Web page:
Matt Cutts Talks Content Stitching In New Video

    December 4, 2013
    Chris Crum
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Google has a new Webmaster Help video out about content that takes text from other sources. Specifically, Matt Cutts responds to this question:

Hi Matt, can a site still do well in Google if I copy only a small portion of content from different websites and create my own article by combining it all, considering I will mention the source of that content (by giving their URLs in the article)?

“Yahoo especially used to really hate this particular technique,” says Cutts. “They called it ‘stitching’. If it was like two or three sentences from one article, and two or three sentences from another article, and two or three sentences from another article, they really considered that spam. If all you’re doing is just taking quotes from everybody else, that’s probably not a lot of added value. So I would really ask yourself: are you doing this automatically? Why are you doing this? Why? People don’t just like to watch a clip show on TV. They like to see original content.”

I don’t know. SportsCenter is pretty popular, and I don’t think it’s entirely for all the glowing commentary. It’s also interesting that he’s talking about this from Yahoo’s perspective.

“They don’t just want to see an excerpt and one line, and then an excerpt and one line, and that sort of thing,” Cutts continues. “Now it is possible to pull together a lot of different sources, and generate something really nice, but you’re usually synthesizing. For example, Wikipedia will have stuff that’s notable about a particular topic, and they’ll have their sources noted, and they cite all of their sources there, and they synthesize a little bit, you know. It’s not like they’re just copying the text, but they’re sort of summarizing or presenting as neutral of a case as they can. That’s something that a lot of people really enjoy, and if that’s the sort of thing that you’re talking about, that would probably be fine, but if you’re just wholesale copying sections from individual articles, that’s probably going to be a higher risk area, and I might encourage you to avoid that if you can.”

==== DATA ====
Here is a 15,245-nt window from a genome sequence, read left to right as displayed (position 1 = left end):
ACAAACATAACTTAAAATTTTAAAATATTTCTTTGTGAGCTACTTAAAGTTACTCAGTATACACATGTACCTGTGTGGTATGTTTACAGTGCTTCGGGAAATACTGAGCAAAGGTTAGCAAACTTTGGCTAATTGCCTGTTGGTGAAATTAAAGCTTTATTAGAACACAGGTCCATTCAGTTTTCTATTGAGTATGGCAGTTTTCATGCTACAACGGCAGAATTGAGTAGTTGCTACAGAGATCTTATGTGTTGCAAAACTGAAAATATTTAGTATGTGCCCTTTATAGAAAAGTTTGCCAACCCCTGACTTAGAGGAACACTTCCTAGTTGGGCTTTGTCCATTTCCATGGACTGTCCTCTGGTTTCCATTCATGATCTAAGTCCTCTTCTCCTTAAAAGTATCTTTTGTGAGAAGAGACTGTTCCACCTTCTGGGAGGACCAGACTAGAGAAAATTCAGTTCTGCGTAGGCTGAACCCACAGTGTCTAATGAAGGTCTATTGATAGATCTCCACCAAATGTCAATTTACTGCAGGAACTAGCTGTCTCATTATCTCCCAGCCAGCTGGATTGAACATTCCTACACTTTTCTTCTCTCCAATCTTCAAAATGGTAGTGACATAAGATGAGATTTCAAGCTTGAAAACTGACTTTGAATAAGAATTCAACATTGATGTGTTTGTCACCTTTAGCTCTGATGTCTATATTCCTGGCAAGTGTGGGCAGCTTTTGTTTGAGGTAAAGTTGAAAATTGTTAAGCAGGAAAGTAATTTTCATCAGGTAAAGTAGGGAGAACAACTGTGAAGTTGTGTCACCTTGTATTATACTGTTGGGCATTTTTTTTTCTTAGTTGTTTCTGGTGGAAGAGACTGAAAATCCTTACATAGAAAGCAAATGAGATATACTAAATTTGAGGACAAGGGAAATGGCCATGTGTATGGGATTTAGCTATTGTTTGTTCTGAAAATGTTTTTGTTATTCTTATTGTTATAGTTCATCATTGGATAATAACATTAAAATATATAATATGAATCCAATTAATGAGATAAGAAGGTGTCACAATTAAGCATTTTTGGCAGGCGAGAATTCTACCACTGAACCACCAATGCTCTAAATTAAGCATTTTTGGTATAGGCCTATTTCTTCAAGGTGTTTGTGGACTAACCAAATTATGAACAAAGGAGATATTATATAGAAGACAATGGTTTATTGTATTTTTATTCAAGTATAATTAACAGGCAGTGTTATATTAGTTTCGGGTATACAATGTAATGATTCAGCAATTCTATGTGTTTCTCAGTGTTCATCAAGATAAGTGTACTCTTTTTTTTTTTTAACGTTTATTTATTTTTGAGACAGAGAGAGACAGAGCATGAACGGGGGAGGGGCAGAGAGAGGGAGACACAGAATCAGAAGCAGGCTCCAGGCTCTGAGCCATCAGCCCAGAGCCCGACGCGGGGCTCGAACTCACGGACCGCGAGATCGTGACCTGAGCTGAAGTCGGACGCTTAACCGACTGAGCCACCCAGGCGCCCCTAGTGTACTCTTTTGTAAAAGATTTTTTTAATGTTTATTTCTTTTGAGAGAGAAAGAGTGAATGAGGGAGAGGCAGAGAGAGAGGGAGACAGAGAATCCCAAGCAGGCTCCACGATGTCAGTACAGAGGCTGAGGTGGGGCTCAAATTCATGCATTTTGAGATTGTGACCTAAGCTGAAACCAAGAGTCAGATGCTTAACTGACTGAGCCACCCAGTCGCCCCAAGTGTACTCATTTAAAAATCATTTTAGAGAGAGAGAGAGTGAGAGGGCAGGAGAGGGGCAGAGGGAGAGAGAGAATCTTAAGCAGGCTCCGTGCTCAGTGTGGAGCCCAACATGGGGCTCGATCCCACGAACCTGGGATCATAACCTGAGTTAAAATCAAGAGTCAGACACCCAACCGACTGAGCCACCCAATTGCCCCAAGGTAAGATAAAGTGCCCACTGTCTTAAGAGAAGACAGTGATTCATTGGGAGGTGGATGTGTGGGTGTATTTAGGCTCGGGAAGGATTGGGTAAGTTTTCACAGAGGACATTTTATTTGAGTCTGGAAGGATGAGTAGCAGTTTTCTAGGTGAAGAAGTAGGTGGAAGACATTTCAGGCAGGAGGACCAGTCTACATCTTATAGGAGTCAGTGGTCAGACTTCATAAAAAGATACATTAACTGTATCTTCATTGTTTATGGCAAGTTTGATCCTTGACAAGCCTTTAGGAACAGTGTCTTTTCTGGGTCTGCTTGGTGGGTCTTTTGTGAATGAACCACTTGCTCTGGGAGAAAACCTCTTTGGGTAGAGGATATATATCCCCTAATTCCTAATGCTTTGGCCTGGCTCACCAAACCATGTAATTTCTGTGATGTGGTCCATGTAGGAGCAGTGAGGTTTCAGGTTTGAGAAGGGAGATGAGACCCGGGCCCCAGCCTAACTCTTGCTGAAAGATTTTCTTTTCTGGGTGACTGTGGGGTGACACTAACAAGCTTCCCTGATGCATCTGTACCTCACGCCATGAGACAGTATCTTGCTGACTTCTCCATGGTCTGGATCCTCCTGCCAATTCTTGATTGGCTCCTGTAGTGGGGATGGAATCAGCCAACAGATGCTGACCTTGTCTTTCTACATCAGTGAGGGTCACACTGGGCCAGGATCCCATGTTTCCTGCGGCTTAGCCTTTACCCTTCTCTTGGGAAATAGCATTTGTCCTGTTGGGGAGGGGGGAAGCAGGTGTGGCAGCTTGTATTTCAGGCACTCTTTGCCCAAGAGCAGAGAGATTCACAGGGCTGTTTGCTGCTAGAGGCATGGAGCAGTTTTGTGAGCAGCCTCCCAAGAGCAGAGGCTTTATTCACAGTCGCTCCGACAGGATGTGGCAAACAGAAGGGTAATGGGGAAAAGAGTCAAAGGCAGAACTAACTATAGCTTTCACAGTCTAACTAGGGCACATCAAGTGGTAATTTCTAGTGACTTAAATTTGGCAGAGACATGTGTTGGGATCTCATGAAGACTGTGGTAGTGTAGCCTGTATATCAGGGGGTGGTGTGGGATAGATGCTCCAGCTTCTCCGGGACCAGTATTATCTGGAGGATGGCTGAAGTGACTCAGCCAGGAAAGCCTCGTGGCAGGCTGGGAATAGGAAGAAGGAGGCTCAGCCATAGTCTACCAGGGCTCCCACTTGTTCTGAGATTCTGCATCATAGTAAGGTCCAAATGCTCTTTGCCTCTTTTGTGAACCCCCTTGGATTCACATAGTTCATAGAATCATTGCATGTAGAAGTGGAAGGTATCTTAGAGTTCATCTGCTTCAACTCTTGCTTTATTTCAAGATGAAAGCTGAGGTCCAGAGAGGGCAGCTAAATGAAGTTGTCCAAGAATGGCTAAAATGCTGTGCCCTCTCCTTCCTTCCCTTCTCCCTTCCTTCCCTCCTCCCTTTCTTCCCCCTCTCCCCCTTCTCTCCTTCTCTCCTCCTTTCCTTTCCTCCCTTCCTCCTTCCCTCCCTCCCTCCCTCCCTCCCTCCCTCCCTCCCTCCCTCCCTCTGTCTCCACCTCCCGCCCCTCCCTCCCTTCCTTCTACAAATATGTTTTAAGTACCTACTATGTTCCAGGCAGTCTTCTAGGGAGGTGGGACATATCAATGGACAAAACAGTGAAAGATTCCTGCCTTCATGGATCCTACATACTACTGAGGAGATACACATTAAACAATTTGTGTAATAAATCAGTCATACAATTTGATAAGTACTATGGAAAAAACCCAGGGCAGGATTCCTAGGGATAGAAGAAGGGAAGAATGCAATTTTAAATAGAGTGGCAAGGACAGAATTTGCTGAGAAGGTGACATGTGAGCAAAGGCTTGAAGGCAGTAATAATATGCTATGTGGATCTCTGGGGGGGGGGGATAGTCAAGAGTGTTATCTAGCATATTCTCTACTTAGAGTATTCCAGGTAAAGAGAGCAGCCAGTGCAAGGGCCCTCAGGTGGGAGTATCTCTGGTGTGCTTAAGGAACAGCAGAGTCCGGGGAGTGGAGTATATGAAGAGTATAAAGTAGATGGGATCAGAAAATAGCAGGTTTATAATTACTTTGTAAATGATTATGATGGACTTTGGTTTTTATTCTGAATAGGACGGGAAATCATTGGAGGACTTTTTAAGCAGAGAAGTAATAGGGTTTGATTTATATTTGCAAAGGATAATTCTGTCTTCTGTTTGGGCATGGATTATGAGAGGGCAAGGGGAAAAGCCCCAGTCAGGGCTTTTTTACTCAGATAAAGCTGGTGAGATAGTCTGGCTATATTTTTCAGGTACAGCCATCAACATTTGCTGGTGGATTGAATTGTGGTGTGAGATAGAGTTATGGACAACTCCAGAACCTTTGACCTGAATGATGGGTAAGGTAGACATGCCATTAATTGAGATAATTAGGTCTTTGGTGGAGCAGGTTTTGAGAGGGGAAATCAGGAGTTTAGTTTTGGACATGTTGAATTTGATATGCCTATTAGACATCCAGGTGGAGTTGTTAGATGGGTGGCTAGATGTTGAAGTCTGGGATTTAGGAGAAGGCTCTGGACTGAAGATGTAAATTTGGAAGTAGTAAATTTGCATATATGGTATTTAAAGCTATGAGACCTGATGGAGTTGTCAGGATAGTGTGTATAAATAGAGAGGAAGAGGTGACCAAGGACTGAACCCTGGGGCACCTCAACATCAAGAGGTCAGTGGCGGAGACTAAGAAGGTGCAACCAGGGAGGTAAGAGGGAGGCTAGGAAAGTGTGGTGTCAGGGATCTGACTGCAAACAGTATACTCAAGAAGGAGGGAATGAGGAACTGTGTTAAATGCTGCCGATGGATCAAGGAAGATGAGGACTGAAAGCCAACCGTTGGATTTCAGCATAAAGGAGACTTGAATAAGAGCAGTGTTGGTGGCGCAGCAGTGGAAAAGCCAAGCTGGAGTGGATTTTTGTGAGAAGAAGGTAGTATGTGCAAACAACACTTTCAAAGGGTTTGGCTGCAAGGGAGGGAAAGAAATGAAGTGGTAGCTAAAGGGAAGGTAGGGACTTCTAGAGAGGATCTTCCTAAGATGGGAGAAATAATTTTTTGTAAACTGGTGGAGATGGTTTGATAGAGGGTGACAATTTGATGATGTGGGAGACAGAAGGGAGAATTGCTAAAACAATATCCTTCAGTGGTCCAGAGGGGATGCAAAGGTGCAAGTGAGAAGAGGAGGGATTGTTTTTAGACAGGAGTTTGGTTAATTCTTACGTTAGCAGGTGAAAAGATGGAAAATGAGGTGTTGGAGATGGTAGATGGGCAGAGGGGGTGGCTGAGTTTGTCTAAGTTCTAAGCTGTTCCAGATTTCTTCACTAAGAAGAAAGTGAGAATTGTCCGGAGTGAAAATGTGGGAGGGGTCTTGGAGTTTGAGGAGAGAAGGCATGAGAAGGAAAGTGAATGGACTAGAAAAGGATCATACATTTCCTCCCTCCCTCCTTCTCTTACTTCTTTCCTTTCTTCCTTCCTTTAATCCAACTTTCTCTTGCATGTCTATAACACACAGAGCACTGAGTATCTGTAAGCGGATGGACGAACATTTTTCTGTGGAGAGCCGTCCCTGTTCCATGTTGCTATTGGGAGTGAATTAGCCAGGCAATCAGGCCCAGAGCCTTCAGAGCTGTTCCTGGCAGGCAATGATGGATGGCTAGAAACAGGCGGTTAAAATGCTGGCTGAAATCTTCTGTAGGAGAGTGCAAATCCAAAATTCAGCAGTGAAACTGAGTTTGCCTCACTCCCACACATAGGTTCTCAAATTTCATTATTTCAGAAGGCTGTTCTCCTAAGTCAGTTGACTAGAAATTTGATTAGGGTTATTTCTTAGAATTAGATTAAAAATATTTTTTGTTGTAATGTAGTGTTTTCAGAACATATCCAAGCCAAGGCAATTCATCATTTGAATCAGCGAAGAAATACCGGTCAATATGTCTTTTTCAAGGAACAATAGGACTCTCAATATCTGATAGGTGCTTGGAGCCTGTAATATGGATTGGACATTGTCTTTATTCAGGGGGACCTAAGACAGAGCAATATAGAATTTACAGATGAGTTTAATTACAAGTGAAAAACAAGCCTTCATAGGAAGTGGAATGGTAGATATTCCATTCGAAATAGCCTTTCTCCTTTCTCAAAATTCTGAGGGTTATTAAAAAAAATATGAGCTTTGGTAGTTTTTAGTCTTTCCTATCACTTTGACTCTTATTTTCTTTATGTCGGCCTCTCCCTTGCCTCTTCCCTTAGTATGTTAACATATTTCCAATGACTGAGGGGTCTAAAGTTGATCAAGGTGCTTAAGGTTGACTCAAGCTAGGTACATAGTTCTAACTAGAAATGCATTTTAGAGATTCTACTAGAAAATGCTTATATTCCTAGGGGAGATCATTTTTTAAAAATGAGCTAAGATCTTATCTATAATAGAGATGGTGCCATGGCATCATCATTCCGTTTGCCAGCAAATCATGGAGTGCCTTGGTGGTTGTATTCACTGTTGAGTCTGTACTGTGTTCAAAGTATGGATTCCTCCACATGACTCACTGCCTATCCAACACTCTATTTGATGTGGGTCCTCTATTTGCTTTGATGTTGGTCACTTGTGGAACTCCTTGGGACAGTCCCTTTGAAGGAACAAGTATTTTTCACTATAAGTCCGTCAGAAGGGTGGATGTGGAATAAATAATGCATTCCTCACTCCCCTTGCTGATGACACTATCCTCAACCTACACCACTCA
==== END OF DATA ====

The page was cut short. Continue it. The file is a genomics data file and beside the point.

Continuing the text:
If you’re creating good content that serves a valid purpose for your users, my guess is that you’ll be fine, but you know Google hates anything automated when it comes to content.

  • http://www.aditmicrosys.com/ Hemang Shah

    This thing is absolutely right thanks for sharing this article.. Well I understand whole the things and concept is simple “Content is king in SEO”.

  • https://plus.google.com/110826622201196466178/posts Nick Stamoulis

    I don’t think there is anything wrong with pulling in multiple sources to build your content from, but you can’t call it your own. Wikipedia articles cite every single source they use, and oftentimes it’s not just a direct quote after direct quote. You still need to tell a story.

    • http://www.webpronews.com/author/chris-crum Chris Crum

      I think it’s probably mostly just common sense.

  • PenguinPoo

    Good content certainly does not secure good ranking. Nothing secures good ranking anymore. Unfathomable is the new word related to googles algo. If they want you down, your down. Just accept it.

  • https://plus.google.com/+JigarGondalia Jigar Gondalia

    I think when i started learning seo then i read first line for content that “Content is King” and it is. Still the value of the content is there in SEO. Google is trying to give best to their visitors and they are making sense. Where they smell a good content they give priority to them. Copying content from here and there will not solve the problem of good ranking.

  • https://plus.google.com/+Solwininfotech/posts Sanjay

    That’s fine if we copied someone’s content and mentioned them as a resource from but what if somebody use most of our contents without our permission and not mentioned us as resource? There might be something for this type of issues in Webmaster Tools. what says???

  • http://www.kjohnsonnz.blogspot.com Keith Johnson

    There is another side to this issue. We should be fearful about the threat to free expression on the Internet from Business Establishment and Old Media [especially newspaper] interests. Here in New Zealand there are already serious attempts by these entrenched interests to characterize all Internet publications by individuals as inherently trivial and unreliable – and therefore open to centralized control. Kindly bear in mind that the free expression that we have been given is an enormous privilege that we need, as far as possible, to safeguard it by providing original and creative content presented with integrity.